A snapshot of kubernetes running unmodified across all nodes

Figure 1: A snapshot of Kubernetes running unmodified across all nodes.

What features of the testbed do you need in order to implement your experiment? 

Deployment on Chameleon only required the selection of Ubuntu base images, interactive access to the console (using either the Web interface console, or SSH), and by following the steps to deploy the EdgeVPN software (available for arm64 and x86) from a Debian package. We used bare metal reconfigurable ARM nodes at NCAR, since our goal was to create a single-architecture but distributed Kubernetes cluster including Raspberry Pi 4 nodes. The resulting system was a heterogeneous cluster with bare-metal ARM nodes at Chameleon connected to a distributed set of Raspberry Pi 4 ARM nodes. Any Chameleon user interested in experiments that include multiple edge and cloud nodes can use the software by following the quick start steps described in the EdgeVPN website.

Can you point us to artifacts connected with your experiment that would be of interest to our readership? 

You can use the EdgeVPN software for your own cross-edge experiments with Chameleon and beyond! To get started, visit https://edgevpn.io for more information on deploying your own edge virtual networks. Documentation, video demonstrations, and downloadable software are all available from the EdgeVPN website. Also, feel free to contact the authors if you have any questions or interest in collaborations!

Most powerful piece of advice for students beginning research or finding a new research project?

Bring purpose to your research, and aim to find problems that bring you joy in solving, and a positive impact on society 

How do you stay motivated through a long research project?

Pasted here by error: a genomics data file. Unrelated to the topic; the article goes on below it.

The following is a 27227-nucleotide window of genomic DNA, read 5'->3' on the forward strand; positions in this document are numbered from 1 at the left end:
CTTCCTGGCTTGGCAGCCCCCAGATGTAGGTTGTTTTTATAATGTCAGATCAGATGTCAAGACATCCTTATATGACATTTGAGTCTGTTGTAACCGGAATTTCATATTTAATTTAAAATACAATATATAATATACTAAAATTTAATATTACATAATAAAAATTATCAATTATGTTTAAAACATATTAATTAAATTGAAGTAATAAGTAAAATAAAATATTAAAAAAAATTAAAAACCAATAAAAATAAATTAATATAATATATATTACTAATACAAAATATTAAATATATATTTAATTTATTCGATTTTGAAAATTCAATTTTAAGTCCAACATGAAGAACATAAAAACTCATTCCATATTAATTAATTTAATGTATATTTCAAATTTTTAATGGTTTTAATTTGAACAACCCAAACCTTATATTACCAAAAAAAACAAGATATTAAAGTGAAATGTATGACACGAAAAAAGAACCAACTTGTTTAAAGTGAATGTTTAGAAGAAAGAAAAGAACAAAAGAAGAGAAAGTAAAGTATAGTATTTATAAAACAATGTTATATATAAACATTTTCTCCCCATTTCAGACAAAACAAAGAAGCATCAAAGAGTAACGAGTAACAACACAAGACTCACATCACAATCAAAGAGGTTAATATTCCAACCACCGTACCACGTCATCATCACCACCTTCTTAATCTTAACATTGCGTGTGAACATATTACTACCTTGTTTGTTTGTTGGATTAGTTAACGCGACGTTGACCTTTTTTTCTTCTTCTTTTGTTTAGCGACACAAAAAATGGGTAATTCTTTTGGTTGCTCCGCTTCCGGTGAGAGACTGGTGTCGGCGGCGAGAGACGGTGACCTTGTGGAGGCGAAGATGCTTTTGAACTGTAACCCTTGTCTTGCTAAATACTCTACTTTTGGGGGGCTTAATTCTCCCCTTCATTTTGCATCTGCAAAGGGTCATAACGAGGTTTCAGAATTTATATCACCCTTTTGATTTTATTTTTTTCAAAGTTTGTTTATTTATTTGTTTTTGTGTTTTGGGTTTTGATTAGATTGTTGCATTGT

I find that exploring collaborations with researchers in other domains - for instance, I work now with ecologists and biologists - helps me step out of the computer systems bubble and stay motivated to do research that has tangible impact

Are there any researchers you admire? Can you describe why?

One that comes to mind is Carl Sagan. He was a champion of humanism and his impact went much beyond innovations in space exploration, but also in bringing the beauty of the universe and science to the broader public through programs like Cosmos - which motivated me to pursue science as a kid.

Why did you choose this direction of research?

I’ve always been fascinated at the power of virtualization and the potential that “any problem in computer science can be solved by another level of indirection.”, a quote attributed to Roger Needham (who attributed it to David Wheeler). I’ve also been fascinated by the elegant power of self-organizing peer-to-peer networks in dealing with complexities that arise when systems need to scale and deal with dynamic events including failures. I chose this direction of research as it brought these two thrusts together to solve an important practical problem with applications in edge computing.

Author profile

Renato Figueiredo

My name is Renato Figueiredo and I am a Professor in the ECE Department at the University of Florida and lead PI of the EdgeVPN project. My interests are in computer systems, in particular in the application of virtualization in distributed systems, and networking. One of my aspirations is to contribute with open-source software that can be widely adopted by the computer systems community and the public at large to solve problems and advance the state of the art. My hobbies include photography and digital editing. 
LinkedIn: linkedin.com/in/renato-figueiredo-93b2742

Kensworth Subratie

I am Kensworth Subratie, a postdoctoral researcher at the University of FL and a contributor to the research, design, and development of EdgeVPNio. My research interests are concurrent, distributed, and P2P systems, network virtualization, and software system design. 
LinkedIn: linkedin.com/in/ken-subratie/


Conducting Research on the Edge: CHI@Edge

Learn all about CHI@Edge, Chameleon's edge computing testbed, how to interact with CHI@Edge devices, research projects that came out of our early preview and how to enroll your own device on CHI@Edge! Check out the post for links to an interactive user guide on Trovi, a YouTube video, and how to join the CHI@Edge Google Group to stay up to date with the latest news!